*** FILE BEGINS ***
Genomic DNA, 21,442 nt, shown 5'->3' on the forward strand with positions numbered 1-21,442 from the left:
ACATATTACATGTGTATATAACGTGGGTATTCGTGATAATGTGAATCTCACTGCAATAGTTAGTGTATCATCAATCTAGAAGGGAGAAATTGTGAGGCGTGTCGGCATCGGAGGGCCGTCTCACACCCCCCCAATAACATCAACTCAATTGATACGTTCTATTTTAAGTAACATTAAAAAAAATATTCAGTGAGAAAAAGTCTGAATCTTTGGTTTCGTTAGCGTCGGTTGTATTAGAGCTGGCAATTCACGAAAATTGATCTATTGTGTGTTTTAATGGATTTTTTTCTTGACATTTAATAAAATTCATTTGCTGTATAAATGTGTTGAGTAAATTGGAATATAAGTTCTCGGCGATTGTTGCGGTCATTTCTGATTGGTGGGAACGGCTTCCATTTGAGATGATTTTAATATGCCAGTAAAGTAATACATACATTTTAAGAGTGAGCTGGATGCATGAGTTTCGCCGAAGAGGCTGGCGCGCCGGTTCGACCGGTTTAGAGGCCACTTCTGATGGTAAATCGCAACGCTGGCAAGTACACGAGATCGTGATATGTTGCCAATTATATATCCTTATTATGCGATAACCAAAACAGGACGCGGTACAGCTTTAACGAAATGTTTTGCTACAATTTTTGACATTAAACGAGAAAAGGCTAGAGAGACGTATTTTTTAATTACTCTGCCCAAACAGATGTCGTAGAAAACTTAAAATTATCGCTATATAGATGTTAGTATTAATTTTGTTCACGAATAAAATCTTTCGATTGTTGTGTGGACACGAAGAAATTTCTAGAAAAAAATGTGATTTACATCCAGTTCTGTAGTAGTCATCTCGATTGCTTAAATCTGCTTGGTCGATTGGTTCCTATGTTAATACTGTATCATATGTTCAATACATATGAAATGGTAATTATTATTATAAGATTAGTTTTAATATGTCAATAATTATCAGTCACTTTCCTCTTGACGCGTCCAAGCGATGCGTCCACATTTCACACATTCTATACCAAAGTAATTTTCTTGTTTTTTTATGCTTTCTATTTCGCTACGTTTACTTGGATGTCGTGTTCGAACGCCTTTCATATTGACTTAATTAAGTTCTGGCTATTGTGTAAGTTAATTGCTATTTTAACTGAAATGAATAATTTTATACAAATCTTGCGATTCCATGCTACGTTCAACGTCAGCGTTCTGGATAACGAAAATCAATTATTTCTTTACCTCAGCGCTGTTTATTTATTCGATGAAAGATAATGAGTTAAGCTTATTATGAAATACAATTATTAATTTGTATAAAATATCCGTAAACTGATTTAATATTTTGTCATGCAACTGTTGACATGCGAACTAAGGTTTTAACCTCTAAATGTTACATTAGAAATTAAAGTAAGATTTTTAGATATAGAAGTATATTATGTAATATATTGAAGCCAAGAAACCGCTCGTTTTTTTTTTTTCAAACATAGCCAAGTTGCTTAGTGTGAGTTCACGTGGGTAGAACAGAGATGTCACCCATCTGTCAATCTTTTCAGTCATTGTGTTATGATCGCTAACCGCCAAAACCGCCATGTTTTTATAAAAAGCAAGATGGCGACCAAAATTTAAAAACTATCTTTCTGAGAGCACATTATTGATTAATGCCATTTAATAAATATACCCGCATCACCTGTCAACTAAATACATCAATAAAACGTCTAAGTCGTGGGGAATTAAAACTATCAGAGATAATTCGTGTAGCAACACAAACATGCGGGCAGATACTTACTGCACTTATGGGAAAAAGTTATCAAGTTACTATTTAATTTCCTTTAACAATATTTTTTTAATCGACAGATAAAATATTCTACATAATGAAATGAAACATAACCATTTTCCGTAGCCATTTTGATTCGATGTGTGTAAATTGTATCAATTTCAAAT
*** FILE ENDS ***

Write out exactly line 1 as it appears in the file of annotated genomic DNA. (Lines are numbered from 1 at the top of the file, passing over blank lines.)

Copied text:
Genomic DNA, 21,442 nt, shown 5'->3' on the forward strand with positions numbered 1-21,442 from the left: